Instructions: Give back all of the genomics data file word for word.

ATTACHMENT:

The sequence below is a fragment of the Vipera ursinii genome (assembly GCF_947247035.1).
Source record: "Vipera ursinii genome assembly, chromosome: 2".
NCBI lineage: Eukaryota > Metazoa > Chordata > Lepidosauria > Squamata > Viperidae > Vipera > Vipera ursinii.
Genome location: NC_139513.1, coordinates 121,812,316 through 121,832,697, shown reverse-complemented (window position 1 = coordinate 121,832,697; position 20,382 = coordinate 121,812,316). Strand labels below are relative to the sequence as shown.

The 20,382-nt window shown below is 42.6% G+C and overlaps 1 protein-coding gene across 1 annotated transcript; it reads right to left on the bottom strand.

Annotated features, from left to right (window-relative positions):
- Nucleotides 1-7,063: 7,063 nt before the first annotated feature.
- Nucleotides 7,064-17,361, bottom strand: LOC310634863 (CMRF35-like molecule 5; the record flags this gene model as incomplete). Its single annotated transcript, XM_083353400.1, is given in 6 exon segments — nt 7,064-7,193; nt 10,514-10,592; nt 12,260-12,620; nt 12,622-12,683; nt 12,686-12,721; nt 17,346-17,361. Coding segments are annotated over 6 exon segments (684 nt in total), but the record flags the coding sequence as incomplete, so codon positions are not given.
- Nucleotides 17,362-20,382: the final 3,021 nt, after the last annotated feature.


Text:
The sequence below is a fragment of the Vipera ursinii genome (assembly GCF_947247035.1).
Source record: "Vipera ursinii genome assembly, chromosome: 2".
NCBI lineage: Eukaryota > Metazoa > Chordata > Lepidosauria > Squamata > Viperidae > Vipera > Vipera ursinii.
Genome location: NC_139513.1, coordinates 121,812,316 through 121,832,697, shown reverse-complemented (window position 1 = coordinate 121,832,697; position 20,382 = coordinate 121,812,316). Strand labels below are relative to the sequence as shown.

The 20,382-nt window shown below is 42.6% G+C and overlaps 1 protein-coding gene across 1 annotated transcript; it reads right to left on the bottom strand.

Annotated features, from left to right (window-relative positions):
- Nucleotides 1-7,063: 7,063 nt before the first annotated feature.
- Nucleotides 7,064-17,361, bottom strand: LOC310634863 (CMRF35-like molecule 5; the record flags this gene model as incomplete). Its single annotated transcript, XM_083353400.1, is given in 6 exon segments — nt 7,064-7,193; nt 10,514-10,592; nt 12,260-12,620; nt 12,622-12,683; nt 12,686-12,721; nt 17,346-17,361. Coding segments are annotated over 6 exon segments (684 nt in total), but the record flags the coding sequence as incomplete, so codon positions are not given.
- Nucleotides 17,362-20,382: the final 3,021 nt, after the last annotated feature.